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Tuesday, September 02, 2008

Debate: Agnostic thinks the universe shows evidence of design while Christian disagrees, but praises Jesus anyway?

Surprise? Not to me ...

Friends have drawn my attention to this supposedly surprising announcement, that in an upcoming debate, the intelligent design sympathizer is an agnostic and the guy who doesn't think there is evidence for design in the universe is a Christian.
Faraday Institute Newsletter No 32 (September 2008)*

The Faraday Course entitled ‘Science and Religion for Church Leaders’,
also intended for those training for ministry, will take place Nov
4-6^th . As usual full details are up on the Faraday web-site
( . . .

Those in the Birmingham UK area might be interested to know that on Saturday, 27^th September, at 4.0 p.m. in the George Hotel, Lichfield, the Institute Director will be in debate with Prof. Steve Fuller (Prof. of Sociology at Warwick University) at the Lichfield Literary Festival ( on the subject of Intelligent Design. This is a somewhat counterintuitive debate in that Prof. Fuller, an agnostic, is an ID supporter whereas the Director, a theist, is a critic of ID. Hopefully the exchange of views will clarify rather than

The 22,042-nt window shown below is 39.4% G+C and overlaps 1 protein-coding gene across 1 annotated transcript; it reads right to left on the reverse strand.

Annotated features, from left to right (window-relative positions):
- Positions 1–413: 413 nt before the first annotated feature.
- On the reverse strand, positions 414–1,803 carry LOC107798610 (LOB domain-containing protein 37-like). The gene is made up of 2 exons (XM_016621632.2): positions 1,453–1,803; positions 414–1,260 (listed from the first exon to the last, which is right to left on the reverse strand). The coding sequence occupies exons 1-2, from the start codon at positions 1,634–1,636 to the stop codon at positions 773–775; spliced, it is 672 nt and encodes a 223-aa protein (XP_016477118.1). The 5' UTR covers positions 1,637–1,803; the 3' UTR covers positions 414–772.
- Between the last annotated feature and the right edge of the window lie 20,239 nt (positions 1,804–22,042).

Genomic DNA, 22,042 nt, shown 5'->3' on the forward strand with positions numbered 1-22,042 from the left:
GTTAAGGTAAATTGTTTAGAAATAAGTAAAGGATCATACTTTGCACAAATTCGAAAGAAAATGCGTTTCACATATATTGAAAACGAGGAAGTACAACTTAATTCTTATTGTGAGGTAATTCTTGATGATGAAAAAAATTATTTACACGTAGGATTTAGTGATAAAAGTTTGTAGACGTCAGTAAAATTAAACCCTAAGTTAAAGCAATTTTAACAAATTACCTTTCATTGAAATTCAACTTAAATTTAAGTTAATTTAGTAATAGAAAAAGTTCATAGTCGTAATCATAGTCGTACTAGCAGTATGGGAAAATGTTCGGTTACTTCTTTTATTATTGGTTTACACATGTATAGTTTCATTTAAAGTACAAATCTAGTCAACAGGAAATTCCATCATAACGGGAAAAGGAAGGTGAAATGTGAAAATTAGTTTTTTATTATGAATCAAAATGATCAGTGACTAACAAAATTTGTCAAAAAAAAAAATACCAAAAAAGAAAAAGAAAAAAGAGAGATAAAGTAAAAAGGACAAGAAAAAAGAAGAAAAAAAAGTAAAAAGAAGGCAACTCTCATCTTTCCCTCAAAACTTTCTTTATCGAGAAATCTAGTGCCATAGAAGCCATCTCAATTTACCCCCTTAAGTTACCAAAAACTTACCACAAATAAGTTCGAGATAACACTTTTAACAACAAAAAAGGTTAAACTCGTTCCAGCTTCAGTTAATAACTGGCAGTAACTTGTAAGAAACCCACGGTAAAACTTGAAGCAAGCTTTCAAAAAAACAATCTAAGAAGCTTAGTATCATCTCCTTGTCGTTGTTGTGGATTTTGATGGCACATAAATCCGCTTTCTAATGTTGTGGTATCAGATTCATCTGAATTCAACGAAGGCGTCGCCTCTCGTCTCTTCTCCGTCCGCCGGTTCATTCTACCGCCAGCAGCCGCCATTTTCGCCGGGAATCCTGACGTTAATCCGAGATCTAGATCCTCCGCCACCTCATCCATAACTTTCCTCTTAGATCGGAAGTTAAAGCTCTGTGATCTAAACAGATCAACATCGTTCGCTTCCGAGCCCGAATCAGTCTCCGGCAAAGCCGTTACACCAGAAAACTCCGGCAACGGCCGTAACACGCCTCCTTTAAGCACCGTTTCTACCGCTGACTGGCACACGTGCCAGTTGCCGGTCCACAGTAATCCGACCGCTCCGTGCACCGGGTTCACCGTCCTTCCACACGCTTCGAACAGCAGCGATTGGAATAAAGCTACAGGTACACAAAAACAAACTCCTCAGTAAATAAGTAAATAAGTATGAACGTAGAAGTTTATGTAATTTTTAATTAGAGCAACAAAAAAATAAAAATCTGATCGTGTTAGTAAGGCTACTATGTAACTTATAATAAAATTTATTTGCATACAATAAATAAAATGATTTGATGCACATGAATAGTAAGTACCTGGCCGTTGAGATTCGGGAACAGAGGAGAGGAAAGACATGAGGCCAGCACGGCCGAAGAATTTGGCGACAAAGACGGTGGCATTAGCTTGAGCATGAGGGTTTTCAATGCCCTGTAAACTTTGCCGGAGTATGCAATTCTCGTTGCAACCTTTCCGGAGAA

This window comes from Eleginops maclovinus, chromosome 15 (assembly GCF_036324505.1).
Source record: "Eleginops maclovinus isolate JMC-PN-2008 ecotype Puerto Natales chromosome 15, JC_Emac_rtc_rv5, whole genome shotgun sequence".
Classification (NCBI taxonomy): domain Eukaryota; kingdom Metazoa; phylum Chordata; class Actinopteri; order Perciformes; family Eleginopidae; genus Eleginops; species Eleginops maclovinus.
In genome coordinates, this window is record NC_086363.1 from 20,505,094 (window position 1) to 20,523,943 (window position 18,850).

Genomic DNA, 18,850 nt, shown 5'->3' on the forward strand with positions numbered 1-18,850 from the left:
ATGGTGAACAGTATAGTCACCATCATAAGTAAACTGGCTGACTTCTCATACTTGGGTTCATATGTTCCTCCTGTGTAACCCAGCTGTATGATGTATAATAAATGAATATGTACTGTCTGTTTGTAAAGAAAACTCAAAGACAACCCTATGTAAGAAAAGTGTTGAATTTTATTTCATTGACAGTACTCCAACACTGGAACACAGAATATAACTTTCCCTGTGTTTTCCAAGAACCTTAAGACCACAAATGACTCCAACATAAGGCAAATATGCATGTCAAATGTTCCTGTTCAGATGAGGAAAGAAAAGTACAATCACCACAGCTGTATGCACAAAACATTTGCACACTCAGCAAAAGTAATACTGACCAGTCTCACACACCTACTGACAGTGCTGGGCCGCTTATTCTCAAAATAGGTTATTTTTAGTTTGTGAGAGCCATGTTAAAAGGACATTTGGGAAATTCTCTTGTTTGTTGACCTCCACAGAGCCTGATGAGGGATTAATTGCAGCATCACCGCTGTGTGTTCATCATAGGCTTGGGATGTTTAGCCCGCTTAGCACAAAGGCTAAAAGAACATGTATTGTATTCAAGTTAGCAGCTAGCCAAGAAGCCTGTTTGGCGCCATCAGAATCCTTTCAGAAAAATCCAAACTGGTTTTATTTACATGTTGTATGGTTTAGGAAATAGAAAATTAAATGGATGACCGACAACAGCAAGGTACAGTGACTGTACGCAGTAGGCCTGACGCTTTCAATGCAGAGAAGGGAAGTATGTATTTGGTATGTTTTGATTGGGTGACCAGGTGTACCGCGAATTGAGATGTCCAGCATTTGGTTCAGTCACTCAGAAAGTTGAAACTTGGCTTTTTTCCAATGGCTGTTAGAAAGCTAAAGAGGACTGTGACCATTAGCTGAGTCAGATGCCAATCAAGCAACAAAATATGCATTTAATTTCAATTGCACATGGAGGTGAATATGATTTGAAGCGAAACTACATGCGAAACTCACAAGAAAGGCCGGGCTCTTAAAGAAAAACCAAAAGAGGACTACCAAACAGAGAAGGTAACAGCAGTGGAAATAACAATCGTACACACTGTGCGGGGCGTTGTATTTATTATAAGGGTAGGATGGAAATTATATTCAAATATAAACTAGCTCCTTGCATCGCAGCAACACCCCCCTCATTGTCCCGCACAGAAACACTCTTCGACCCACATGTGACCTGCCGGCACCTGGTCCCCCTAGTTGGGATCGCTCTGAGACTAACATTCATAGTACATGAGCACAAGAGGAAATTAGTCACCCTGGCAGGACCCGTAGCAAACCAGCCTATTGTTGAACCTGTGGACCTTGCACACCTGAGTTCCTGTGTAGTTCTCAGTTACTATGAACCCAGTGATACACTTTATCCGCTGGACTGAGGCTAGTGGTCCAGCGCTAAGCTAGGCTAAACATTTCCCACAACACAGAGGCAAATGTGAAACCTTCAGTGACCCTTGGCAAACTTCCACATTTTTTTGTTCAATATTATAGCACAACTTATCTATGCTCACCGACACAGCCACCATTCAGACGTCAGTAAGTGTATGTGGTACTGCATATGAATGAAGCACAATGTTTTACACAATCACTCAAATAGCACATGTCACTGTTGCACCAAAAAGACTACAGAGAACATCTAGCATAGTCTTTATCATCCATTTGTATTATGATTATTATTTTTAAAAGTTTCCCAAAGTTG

further obfuscate a topic perennially surrounded by a thick fog of confusion.

Denis Alexander

Director, Faraday Institute

And here's more (but you must scroll).

I don't personally see anything counterintuitive about this at all.

I have covered contentious issues most of my life. I have learned, people do not always have the positions you expect. Often, the best way to understand what is happening is to ask why this? Why here? Why now? Philosophy comes into it, but so do other things.

Consider American Scientific Affiliation (ASA). It is a group of some thousands of self- identified American Christians in science. It is the best-known of the sort of group that Britain's Denis Alexander - the theist who apparently doesn't think the universe shows detectible evidence of design - represents. ASA got started mid-twentieth century, when materialism was all the rage. The neo-Darwinian synthesis, the Miller-Urey experiment, the Drake equation ... all these high science events pointed to a universe that had sort of randomly coalesced from rubble, and somehow everything just sort of happened after that. The question was (and for ASA still is), "How to be a Christian when it looks like the evidence is against you".

So far as I can determine, from observing and interacting with the ASA figures involved in the intelligent design controversy for a number of years, theirs is the "respect Christians in science" model.

They want respect for scientists who are people of faith so that they can interact with other scientists on an equal basis, despite the handicap of faith. But for all practical purposes, the facts favour materialist atheism, in their view.

So a sort of inner sight, inner light, some light of faith, is required to see otherwise. Varieties of "theistic evolution" have proliferated ever since - all are responses to materialist atheism and all agree that agree that the materialist atheist's interpretation of the evidence is true, but perhaps defective or unsatisfying ...